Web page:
President Obama announced today that Berea College in Kentucky is one of five Promise Neighborhood implementation grant recipients. This cradle-to-career initiative will fund work in Clay, Jackson and Owsley Counties in Kentucky.
“Berea College has had a history of serving the Appalachian region through education of students on campus and in outreach to our community and beyond,” said President Larry D. Shinn. “This Promise Neighborhood grant builds upon the already extensive educational services provided to distressed and low-income counties in Berea’s Appalachian service region. We feel privileged to be selected as the only Promise Neighborhood grantee working in rural America. We take the responsibility of service to communities beyond Berea very seriously and feel an even greater responsibility to serve well the Promise Neighborhood communities.”
More than 200 organizations from 45 states, as well as American Samoa and Puerto Rico, applied for 2011 Promise Neighborhoods planning and implementation grants. Berea College will be awarded a first-year grant of $6 million, totaling up to $30 million across the five-year life of the grant, which will support implementation of cradle-to-career services to improve the educational achievement and healthy development of children.
“Promise Neighborhoods recognizes that children need to be surrounded by systems of support inside and outside of the classroom to help them be successful in school and beyond,” said U.S. Secretary of Education Arne Duncan.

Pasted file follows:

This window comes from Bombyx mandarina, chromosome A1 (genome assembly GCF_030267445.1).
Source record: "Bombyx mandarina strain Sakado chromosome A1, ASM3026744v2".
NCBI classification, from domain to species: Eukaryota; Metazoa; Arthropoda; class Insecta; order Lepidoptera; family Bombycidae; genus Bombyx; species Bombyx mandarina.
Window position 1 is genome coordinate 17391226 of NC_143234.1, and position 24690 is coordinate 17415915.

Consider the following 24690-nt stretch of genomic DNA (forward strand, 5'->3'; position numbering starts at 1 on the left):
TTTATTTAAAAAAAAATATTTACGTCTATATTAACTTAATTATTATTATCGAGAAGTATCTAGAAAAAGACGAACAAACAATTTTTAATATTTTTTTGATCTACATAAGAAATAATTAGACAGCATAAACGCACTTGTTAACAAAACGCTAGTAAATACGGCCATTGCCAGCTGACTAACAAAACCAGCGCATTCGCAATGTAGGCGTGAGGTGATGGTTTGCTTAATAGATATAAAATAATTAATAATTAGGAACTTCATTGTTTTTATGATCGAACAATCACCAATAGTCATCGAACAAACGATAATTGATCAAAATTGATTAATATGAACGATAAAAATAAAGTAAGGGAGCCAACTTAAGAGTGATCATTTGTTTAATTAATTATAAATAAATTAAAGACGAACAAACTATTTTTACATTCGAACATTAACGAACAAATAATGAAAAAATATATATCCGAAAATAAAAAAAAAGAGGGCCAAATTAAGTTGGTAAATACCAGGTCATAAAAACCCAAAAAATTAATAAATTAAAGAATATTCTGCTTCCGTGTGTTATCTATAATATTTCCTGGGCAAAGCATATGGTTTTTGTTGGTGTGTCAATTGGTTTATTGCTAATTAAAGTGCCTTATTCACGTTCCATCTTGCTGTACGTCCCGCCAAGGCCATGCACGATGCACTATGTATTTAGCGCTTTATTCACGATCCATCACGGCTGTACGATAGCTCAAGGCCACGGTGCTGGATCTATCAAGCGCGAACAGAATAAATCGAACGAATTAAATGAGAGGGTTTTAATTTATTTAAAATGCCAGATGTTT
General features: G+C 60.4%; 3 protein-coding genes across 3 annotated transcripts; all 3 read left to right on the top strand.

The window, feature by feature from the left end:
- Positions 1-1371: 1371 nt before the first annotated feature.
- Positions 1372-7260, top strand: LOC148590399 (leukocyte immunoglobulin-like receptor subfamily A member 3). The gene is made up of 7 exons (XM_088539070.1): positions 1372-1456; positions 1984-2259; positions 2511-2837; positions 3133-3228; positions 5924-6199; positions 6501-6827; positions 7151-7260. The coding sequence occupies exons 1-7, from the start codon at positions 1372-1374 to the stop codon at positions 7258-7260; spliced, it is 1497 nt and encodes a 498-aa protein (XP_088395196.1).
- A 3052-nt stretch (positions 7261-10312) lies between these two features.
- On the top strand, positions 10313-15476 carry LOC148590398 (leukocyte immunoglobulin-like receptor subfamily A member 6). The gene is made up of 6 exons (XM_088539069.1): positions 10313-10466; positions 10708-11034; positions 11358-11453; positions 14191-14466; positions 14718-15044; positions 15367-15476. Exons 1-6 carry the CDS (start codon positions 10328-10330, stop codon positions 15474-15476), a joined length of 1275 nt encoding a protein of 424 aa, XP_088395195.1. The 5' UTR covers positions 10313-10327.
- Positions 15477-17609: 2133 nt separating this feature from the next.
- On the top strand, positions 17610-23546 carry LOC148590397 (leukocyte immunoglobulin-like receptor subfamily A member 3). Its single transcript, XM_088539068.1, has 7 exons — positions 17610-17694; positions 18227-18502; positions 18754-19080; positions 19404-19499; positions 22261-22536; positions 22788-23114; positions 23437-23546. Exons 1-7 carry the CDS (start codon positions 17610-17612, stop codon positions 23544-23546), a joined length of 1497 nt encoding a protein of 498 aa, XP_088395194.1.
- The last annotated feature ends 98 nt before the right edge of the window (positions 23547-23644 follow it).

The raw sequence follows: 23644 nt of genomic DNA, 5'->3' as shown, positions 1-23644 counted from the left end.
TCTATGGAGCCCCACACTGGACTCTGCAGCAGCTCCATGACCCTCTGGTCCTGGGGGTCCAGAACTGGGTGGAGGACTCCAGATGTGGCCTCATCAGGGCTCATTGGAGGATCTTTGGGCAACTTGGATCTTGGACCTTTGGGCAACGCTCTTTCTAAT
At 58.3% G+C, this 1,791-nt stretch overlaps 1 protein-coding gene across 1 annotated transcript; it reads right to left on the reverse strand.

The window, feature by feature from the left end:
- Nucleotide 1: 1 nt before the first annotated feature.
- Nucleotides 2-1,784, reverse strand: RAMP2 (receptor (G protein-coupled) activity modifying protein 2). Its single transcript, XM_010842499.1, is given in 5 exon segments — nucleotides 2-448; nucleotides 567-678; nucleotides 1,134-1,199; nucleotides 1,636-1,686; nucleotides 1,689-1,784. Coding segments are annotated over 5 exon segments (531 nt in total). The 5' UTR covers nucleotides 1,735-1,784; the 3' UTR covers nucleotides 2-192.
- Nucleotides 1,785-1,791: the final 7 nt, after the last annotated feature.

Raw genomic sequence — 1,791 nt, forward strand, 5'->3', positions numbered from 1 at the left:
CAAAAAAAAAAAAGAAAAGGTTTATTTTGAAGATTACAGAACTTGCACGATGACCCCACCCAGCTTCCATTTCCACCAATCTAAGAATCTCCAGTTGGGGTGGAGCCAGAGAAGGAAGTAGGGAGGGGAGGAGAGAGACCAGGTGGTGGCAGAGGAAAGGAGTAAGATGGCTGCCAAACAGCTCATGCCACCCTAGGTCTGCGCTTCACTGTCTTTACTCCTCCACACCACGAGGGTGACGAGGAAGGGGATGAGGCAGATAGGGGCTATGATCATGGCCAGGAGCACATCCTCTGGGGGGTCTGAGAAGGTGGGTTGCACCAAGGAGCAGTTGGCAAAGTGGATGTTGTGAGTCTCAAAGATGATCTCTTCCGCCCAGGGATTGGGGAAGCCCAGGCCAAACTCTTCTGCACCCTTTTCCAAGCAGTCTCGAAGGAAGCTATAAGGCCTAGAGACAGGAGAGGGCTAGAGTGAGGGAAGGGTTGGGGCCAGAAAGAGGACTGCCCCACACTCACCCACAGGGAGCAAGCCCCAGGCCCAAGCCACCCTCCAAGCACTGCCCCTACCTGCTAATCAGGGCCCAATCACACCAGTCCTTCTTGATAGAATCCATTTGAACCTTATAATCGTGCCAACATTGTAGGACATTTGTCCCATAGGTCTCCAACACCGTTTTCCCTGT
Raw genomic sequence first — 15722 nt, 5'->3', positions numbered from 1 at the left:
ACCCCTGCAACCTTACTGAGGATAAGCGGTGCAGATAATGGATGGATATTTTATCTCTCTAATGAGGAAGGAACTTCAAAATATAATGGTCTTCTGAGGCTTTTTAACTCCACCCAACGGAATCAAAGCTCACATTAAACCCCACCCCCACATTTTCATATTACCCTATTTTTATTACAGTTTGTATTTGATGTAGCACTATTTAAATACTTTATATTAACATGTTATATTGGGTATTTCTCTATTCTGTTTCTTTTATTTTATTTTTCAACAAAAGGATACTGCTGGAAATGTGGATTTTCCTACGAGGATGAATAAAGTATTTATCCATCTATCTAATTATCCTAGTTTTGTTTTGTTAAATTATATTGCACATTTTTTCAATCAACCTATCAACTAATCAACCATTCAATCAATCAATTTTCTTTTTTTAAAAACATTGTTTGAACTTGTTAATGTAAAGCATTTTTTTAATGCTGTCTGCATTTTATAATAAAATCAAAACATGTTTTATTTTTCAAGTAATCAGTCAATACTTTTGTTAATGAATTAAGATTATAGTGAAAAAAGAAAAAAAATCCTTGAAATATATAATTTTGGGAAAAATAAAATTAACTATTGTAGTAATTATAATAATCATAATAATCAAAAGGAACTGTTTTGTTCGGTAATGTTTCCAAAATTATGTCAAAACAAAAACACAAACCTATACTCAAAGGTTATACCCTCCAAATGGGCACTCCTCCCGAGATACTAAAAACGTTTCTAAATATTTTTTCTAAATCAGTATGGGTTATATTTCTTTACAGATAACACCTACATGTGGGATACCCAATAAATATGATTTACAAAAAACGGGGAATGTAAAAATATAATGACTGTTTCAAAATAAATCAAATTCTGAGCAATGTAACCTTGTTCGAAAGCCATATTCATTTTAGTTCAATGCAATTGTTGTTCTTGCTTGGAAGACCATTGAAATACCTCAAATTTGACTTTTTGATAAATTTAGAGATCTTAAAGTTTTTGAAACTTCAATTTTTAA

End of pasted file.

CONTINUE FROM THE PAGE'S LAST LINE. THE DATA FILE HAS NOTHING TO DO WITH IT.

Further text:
“Long-lasting change for kids living in poverty is only possible if we consider the communities in which they live,” says Mark Shriver, Senior Vice President of U.S. Programs for Save the Children, a partner in Berea’s Promise Neighborhood. “A brighter future for Kentucky means ensuring a brighter future for Kentucky’s kids. We’re thrilled to partner in this Promise Neighborhood with Berea College and other community based organizations to make change for Kentucky’s kids.”
The Promise Neighborhoods program aims to address significant challenges faced by students and families living in high-poverty communities by providing resources to plan and implement a continuum of services from early learning to college and career. Plans include a range of services from improving a neighborhood’s health, safety, and stability to expanding access to learning technology and Internet connectivity, and boosting family engagement in student learning.